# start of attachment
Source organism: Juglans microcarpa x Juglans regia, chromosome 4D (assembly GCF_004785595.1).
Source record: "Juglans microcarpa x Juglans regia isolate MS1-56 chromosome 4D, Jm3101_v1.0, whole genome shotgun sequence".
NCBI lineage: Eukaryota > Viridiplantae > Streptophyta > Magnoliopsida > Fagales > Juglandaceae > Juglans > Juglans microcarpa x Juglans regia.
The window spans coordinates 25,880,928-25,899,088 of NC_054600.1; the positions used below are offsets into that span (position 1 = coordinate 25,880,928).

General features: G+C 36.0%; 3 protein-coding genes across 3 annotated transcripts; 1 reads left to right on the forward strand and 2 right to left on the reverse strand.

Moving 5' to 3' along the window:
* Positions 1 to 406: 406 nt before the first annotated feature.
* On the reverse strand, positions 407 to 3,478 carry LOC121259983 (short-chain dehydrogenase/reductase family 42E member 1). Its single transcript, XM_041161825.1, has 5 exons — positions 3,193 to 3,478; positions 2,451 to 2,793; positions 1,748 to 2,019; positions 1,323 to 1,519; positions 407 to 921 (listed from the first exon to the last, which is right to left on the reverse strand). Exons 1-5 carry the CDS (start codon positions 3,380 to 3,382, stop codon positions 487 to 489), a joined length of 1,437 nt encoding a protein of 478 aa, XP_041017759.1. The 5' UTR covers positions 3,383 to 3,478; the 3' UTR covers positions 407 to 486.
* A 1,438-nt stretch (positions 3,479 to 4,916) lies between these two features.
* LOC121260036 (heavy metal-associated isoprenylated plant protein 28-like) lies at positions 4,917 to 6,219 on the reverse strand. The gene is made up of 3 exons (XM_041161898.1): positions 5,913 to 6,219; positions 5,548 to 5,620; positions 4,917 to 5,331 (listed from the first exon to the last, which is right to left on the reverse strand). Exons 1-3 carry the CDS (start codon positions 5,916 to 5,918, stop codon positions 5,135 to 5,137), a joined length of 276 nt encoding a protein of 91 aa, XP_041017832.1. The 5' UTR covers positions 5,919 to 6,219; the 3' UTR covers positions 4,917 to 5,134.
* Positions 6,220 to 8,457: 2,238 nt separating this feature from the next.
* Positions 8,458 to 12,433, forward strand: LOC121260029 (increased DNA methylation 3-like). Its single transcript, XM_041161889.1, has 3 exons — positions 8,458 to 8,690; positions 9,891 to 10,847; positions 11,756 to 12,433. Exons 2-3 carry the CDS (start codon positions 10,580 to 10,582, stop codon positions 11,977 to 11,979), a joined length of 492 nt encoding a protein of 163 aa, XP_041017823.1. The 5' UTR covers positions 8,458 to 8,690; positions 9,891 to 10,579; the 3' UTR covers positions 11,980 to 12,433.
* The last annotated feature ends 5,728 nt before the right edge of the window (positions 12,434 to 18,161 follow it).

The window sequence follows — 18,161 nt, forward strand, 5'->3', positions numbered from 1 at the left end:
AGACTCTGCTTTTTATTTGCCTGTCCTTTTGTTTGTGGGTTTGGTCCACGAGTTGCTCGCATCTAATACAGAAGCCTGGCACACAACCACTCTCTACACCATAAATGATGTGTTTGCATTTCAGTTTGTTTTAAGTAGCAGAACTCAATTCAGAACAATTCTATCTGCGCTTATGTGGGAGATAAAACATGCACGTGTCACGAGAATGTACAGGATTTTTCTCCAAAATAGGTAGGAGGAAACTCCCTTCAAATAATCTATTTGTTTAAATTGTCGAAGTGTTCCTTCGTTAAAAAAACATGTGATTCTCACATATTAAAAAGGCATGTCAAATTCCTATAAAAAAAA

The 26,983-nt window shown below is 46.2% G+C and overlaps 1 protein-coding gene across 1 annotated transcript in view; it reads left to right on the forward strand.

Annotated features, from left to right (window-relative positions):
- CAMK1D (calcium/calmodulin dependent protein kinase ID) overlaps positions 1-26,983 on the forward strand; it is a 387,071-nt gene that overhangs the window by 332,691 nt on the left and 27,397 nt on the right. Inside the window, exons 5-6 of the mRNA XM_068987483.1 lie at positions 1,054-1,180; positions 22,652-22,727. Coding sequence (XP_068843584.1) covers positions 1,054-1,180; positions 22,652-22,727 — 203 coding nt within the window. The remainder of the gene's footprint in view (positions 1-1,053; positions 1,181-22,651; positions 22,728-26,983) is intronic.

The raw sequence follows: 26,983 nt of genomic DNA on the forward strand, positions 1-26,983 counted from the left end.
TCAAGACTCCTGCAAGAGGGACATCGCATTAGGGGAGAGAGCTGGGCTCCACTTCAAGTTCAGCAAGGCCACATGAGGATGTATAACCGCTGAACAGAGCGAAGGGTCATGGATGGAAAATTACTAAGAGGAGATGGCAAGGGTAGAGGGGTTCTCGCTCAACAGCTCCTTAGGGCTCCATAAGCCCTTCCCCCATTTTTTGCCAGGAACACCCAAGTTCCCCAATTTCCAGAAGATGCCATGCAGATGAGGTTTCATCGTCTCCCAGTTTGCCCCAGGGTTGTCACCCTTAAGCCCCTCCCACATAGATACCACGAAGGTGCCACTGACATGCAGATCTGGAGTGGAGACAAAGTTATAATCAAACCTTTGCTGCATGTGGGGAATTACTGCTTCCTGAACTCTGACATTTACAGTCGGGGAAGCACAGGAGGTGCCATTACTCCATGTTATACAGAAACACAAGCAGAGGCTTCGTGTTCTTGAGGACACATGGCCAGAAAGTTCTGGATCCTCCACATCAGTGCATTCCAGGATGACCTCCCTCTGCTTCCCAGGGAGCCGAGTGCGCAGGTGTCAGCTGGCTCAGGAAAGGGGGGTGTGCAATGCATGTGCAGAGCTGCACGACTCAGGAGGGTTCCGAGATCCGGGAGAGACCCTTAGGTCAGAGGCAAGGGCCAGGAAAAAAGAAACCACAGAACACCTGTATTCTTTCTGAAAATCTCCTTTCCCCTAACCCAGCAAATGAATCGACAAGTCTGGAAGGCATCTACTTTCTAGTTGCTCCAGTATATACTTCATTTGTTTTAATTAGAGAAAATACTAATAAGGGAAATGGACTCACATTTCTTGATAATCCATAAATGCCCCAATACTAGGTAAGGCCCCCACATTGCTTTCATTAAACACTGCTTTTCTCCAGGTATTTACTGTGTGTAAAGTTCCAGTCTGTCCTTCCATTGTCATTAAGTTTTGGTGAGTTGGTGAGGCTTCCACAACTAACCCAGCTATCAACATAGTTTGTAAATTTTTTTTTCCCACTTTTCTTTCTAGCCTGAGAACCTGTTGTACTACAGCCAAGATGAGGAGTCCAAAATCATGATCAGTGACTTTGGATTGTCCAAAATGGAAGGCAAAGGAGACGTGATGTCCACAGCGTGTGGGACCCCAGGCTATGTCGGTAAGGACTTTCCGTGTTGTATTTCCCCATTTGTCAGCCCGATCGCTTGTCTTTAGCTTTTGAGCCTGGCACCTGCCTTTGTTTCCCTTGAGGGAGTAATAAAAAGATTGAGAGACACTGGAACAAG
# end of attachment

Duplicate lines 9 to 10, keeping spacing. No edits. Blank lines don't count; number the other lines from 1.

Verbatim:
* A 1,438-nt stretch (positions 3,479 to 4,916) lies between these two features.
* LOC121260036 (heavy metal-associated isoprenylated plant protein 28-like) lies at positions 4,917 to 6,219 on the reverse strand. The gene is made up of 3 exons (XM_041161898.1): positions 5,913 to 6,219; positions 5,548 to 5,620; positions 4,917 to 5,331 (listed from the first exon to the last, which is right to left on the reverse strand). Exons 1-3 carry the CDS (start codon positions 5,916 to 5,918, stop codon positions 5,135 to 5,137), a joined length of 276 nt encoding a protein of 91 aa, XP_041017832.1. The 5' UTR covers positions 5,919 to 6,219; the 3' UTR covers positions 4,917 to 5,134.